COUGAR — The Washington Department of Fish and Wildlife wants to acquire 1,400 acres north of Merrill Lake in Cowlitz County that includes massive old-growth fir and cedar, ancient lava flows and Kalama Falls.
“This has all the features of a national park,” said Bill Richardson, Washington-Oregon lands program manager for the Rocky Mountain Elk Foundation.
The foundation has secured a four-year option to buy the land from owners Merrill Lake LLC to stop additional logging or other development.
Richardson said the option gives the Department of Fish and Wildlife time to apply for grants administered by the Washington Wildlife and Recreation Program.
The estimated cost of the 1,400 acres is $8 million. The acquisition might need to be done in phases.
The scenic centerpiece of the parcel is 40-foot Kalama Falls near the headwaters of the Kalama River. But there also are 50-foot-deep tree casts and crystal-clear springs in the lava flows.
“If people knew all the stuff in here, they’d be in here like crazy,” Richardson said.
Ray Croswell of Washougal, a RMEF consultant, agreed.
“It really is like a park,” he said.
But the Rocky Mountain Elk Foundation is interested in protecting and enhancing the 1,400 acres for wildlife.
“This is winter range,” Richardson said. “So it has both migratory and year-round elk. This is also a transition range. They’ll use it in the spring as they’re moving back up the slope. But this is also a prime calving ground. The couple of springs we’ve been working in here we’ve seen lots of elk calving.”
About 40 percent of the 1,400 acres have been logged.
Where many visitors see ugly clearcuts, Richardson sees a future grocery store for elk.
Research has shown the limiting factor for elk populations in the Northwest generally is food. Lands recently logged are open to the sun and can be managed to produce grasses and other foods beneficial to elk.
Cow elk that feed well in summer and fall will produce calves yearly, while others might have a calf only every other year.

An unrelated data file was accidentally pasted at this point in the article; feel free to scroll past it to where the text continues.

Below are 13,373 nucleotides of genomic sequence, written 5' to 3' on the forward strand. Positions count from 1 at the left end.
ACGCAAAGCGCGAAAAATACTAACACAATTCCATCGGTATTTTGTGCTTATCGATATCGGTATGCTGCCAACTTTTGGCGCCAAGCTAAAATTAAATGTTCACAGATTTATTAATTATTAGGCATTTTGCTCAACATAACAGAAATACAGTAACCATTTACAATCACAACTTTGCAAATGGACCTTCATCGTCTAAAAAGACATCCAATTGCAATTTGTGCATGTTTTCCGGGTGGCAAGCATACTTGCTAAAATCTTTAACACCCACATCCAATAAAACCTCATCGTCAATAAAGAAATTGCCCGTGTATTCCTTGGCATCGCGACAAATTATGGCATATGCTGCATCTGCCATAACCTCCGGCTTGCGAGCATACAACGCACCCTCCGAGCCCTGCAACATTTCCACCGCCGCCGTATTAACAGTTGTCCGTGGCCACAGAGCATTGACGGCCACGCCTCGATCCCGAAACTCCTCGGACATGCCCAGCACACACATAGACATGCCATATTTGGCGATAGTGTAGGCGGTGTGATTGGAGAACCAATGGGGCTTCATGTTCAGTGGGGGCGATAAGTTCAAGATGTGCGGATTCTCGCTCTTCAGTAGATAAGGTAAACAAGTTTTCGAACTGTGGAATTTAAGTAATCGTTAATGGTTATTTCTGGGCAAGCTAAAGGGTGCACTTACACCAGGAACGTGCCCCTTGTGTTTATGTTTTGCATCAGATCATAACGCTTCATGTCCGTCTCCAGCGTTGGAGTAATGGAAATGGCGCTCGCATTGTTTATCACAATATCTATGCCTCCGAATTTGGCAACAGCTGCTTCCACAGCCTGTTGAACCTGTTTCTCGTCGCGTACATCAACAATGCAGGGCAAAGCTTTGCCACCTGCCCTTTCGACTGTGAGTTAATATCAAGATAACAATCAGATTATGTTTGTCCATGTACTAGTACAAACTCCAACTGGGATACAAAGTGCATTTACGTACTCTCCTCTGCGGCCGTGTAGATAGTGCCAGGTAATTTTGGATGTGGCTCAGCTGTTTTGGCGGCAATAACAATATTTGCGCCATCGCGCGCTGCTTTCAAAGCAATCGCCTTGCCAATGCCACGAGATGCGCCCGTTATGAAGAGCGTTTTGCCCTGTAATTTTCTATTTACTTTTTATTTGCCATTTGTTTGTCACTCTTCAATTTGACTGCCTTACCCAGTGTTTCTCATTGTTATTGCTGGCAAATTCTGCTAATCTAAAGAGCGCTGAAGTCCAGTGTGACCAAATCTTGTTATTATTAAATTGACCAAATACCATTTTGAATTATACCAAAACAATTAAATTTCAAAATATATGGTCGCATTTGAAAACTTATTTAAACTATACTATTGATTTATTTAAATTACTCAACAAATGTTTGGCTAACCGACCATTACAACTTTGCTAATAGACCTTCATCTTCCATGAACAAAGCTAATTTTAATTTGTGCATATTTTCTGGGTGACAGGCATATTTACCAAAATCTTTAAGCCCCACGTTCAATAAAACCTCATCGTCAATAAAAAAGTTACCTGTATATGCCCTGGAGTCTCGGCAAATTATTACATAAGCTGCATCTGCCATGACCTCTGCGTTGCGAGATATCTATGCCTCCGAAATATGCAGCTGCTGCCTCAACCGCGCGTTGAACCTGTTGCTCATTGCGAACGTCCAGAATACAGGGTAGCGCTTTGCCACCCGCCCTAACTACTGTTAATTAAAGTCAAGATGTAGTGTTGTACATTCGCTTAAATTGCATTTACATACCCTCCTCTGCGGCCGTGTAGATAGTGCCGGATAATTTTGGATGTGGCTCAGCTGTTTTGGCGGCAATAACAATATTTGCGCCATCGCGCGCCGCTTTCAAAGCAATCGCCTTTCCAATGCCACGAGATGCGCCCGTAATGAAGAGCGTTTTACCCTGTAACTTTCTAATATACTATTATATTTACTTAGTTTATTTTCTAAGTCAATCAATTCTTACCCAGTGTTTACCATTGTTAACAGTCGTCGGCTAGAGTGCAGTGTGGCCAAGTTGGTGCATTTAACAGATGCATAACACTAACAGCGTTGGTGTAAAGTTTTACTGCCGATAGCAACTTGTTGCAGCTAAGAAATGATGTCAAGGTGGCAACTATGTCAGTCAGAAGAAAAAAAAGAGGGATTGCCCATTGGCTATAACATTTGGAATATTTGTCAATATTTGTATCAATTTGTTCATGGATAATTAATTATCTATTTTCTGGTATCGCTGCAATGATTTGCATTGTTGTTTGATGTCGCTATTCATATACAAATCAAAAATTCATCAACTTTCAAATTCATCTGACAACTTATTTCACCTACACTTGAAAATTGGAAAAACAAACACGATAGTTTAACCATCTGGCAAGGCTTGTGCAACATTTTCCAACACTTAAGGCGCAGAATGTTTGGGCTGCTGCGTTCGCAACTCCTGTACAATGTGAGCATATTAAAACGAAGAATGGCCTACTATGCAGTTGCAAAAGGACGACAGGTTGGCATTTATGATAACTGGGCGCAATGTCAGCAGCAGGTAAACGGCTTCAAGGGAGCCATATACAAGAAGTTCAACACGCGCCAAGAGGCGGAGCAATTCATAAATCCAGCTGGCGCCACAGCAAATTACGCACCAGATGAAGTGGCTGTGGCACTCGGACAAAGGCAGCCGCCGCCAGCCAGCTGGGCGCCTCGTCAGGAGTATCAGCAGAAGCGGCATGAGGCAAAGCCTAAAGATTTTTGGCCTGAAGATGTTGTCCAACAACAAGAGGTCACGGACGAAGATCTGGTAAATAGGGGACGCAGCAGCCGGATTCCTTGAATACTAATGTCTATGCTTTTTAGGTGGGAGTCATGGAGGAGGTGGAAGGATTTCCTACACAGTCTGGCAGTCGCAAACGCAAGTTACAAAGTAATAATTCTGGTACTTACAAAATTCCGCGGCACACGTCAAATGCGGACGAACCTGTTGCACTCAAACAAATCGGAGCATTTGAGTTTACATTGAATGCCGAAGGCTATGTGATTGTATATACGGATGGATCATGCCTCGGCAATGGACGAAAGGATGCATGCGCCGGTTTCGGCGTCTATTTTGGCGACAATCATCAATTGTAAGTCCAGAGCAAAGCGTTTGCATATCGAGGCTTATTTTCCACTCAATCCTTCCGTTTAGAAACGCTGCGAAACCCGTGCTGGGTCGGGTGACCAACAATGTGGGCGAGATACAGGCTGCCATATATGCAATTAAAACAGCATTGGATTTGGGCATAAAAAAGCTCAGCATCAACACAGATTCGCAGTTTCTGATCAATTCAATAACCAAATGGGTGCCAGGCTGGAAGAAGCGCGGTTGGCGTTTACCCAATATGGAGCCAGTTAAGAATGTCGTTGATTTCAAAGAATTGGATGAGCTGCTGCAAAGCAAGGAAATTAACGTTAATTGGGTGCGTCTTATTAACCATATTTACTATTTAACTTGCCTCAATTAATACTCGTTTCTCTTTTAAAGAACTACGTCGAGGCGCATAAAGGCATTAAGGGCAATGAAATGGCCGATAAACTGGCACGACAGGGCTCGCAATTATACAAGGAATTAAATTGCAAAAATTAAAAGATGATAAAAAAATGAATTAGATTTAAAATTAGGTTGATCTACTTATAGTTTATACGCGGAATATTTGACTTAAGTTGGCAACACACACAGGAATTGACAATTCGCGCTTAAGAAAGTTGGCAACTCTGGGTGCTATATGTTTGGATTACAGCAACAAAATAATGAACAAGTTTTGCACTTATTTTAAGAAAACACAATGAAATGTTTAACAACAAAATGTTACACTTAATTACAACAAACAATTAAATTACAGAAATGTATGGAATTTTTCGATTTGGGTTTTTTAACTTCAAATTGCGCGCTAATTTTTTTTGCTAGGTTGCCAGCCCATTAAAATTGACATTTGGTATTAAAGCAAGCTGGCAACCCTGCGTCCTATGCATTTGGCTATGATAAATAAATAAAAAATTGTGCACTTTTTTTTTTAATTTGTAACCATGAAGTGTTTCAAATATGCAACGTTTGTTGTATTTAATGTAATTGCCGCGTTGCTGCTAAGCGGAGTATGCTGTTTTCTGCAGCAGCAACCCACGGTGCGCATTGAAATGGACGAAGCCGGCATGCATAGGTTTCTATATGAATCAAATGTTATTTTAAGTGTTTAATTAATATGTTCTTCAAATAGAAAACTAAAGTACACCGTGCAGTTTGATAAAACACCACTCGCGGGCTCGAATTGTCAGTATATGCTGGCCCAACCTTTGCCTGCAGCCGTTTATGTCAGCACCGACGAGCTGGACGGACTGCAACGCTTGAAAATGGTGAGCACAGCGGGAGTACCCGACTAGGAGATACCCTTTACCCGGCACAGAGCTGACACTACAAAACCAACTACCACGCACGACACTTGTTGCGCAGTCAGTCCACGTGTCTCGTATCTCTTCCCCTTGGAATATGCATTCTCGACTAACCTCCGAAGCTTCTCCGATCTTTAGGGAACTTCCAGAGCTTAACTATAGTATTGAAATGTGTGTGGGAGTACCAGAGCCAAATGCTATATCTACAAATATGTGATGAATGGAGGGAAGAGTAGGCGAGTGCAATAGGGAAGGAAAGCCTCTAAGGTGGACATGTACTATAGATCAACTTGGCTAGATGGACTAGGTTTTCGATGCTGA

Scientists call the time after logging, a fire, volcanic blast or other ground-disturbing event the early seral stage. When sunlight reaches the forest floor, grasses, shrubs and other elk food prosper.
Once the trees return, the canopy eventually closes and the land produces little elk food.
Richardson said the logging north of Merrill Lake provides an opportunity to provide many years of good feed for elk.
“Logging can be a surrogate for fire,” he said. “Everything that grows is really fresh and new with high nutrition and high palatability. They’re on it immediately. It’s amazing how fast they’ll come out and use the clearcuts.”
There are ways to extend the time the former clearcuts are effective food producers via seeding grass, thinning trees and then pruning the stands that eventually establish, he said.
“You need to keep that sunlight hitting the forest floor,” Richardson said. “That’s the key.”
The land also is important because it connects wildlife habitat found on the Gifford Pinchot National Forest, a state Department of Natural Resources conservation area and lands owned by PacifiCorp.
Bats and rare amphibians have been identified.
“Doing good things for elk does good things for reptiles, amphibians and birds,” Richardson said. “We’re helping all those wildlife.”
Craig Chilton, a partner in Merrill Lake LLC, calls the 40 acres that include Kalama Falls, the springs, old-growth and lava casts “little Yellowstone.”
“That little place is really neat,” Chilton said.
Merrill Lake LLC bought the land from Weyerhaeuser three years ago.
“We logged a bunch of timber and you can’t see it from the lake,” he said.
Chilton said he is a developer as well as a logger.
“When I found out Weyerhaeuser had it for sale, I saw the potential right away,” he said.
The land can be split into 10-acre tracts.
“I’ve had many people call me and want to buy lots on the other side of the lake,” Chilton said.
Jennifer Quan, lands division manager for the state Department of Fish and Wildlife, said grant applications have been submitted in three funding categories administered by the state Recreation Conservation Office.
The office evaluates and ranks grant requests. A decision on the grant requests will be made in October.
“Funding is tight, whether for land acquisition or operations and maintenance, so we really have to focus on those properties that provide the greatest benefits for fish and wildlife,” Quan said.
Richardson said he thinks the Merrill Lake parcel fits that criteria.
“You’ve got a diversity of habitats here that is unreal,” he said.
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